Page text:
> --------------------------------------------------
>
>                 Key: CASSANDRA-3829
>                 URL: https://issues.apache.org/jira/browse/CASSANDRA-3829
>             Project: Cassandra
>          Issue Type: Improvement
>          Components: Core
>            Reporter: Peter Schuller
>            Assignee: Peter Schuller
>            Priority: Minor
>
> First, a little bit of "framing" on how seeds work:
> The concept of "seed hosts" makes fundamental sense; you need to
> "seed" a new node with some information required in order to join a
> cluster. Seed hosts is the information Cassandra uses for this
> purpose.
> But seed hosts play a role even after the initial start-up of a new
> node in a ring. Specifically, seed hosts continue to be gossiped to
> separately by the Gossiper throughout the life of a node and the
> cluster.
> Generally, operators must be careful to ensure that all nodes in a
> cluster are appropriately configured to refer to an overlapping set of
> seed hosts. Strictly speaking this should not be necessary (see
> further down though), but is the general recommendation. An
> unfortunate side-effect of this is that whenever you are doing ring
> management, such as replacing nodes, removing nodes, etc, you have to
> keep in mind which nodes are seeds.
> For example, if you bring a new node into the cluster, doing
> everything right with token assignment and auto_bootstrap=true, it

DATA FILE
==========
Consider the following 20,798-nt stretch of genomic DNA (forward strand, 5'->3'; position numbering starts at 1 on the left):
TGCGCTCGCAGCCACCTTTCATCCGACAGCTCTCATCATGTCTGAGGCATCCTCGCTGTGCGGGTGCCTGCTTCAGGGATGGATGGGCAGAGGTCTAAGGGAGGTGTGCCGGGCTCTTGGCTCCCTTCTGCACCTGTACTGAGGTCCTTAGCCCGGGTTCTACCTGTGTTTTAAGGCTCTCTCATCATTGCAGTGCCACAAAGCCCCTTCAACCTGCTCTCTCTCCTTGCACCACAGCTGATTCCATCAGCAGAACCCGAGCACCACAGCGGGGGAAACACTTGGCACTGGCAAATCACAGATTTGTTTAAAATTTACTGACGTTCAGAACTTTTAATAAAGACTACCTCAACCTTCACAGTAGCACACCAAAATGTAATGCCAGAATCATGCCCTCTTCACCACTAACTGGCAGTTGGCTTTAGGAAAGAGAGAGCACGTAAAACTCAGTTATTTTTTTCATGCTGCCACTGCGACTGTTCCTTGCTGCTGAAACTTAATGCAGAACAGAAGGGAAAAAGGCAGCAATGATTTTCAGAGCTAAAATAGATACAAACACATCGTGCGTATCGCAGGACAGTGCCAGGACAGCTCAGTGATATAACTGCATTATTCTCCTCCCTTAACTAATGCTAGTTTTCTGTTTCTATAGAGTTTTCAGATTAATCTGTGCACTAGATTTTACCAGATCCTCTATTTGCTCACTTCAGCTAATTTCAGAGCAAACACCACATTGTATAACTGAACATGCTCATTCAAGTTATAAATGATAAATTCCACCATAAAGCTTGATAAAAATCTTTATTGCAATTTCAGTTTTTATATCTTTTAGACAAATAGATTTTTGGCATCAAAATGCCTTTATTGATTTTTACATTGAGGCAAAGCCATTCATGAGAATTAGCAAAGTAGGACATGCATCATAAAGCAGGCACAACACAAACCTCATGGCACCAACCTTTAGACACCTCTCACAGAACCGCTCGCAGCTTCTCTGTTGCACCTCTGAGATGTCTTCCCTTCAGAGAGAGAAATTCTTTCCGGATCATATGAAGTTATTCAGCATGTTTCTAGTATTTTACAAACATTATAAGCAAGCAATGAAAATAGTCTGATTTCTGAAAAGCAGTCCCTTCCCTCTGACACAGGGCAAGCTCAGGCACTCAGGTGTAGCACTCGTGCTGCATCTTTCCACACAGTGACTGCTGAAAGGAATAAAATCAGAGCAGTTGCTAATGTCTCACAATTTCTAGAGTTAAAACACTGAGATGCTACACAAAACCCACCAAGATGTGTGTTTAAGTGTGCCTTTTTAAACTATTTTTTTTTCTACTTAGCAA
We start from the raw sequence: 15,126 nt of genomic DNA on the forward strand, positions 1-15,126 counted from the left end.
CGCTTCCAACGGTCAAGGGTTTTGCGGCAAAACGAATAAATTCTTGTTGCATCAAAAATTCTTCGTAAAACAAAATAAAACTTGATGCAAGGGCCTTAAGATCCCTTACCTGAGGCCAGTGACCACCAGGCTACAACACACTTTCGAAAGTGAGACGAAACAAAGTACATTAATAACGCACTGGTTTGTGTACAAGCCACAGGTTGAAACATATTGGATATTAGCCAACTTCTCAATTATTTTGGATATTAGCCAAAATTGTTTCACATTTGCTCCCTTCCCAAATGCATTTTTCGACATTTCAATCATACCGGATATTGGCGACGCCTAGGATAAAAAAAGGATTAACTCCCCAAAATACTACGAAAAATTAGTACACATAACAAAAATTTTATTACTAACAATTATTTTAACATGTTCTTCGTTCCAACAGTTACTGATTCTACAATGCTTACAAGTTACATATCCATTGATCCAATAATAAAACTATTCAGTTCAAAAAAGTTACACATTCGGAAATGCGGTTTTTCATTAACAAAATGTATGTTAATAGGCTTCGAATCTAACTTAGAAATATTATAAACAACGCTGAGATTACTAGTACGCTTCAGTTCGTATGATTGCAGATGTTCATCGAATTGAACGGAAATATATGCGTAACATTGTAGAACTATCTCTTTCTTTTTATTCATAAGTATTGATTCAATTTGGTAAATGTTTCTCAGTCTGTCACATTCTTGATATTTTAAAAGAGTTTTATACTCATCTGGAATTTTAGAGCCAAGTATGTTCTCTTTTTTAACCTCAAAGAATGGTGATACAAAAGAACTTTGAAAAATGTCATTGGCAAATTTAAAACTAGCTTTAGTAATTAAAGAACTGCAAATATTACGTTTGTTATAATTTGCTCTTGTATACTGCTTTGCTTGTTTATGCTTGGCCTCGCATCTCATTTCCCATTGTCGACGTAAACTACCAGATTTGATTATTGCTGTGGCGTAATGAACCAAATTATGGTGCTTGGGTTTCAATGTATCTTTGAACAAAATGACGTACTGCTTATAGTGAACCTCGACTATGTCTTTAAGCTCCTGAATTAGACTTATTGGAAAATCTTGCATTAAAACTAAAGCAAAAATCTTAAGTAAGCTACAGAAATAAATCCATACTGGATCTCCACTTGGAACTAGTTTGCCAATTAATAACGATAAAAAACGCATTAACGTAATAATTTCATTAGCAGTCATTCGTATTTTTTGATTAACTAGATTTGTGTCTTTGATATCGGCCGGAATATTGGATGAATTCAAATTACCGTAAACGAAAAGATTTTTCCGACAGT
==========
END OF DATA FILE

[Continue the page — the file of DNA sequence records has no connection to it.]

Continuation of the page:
> will just enter the cluster without bootstrap - causing inconsistent
> reads. This is dangerous.
> And worse - changing the notion of which nodes are seeds across a
> cluster requires a *rolling restart*. It can be argued that it should
> actually be okay for nodes other than the one being fiddled with to
> incorrectly treat the fiddled-with node as a seed node, but this fact
> is highly opaque to most users that are not intimately familiar with
> Cassandra internals.
> This adds additional complexity to operations, as it introduces a
> reason why you cannot view the ring as completely homogeneous, despite
> the fundamental idea of Cassandra that all nodes should be equal.
> Now, fast forward a bit to what we are doing over here to avoid this
> problem: We have a zookeeper based systems for keeping track of hosts
> in a cluster, which is used by our Cassandra client to discover nodes
> to talk to. This works well.
> In order to avoid the need to manually keep track of seeds, we wanted
> to make seeds be automatically discoverable in order to eliminate as
> an operational concern. We have implemented a seed provider that does
> this for us, based on the data we keep in zookeeper.
> We could see essentially three ways of plugging this in:
> * (1) We could simply rely on not needing overlapping seeds and grab whatever we have
when a node starts.
> * (2) We could do something like continually treat all other nodes as seeds by dynamically
changing the seed list (involves some other changes like having the Gossiper update it's notion
of seeds.
> * (3) We could completely eliminate the use of seeds *except* for the very specific purpose
of initial start-up of an unbootstrapped node, and keep using a static (for the duration of
the node's uptime) seed list.
> (3) was attractive because it felt like this was the original intent
> of seeds; that they be used for *seeding*, and not be constantly
> required during cluster operation once nodes are already joined.
> Now before I make the suggestion, let me explain how we are currently
> (though not yet in production) handling seeds and start-up.
> First, we have the following relevant cases to consider during a normal start-up: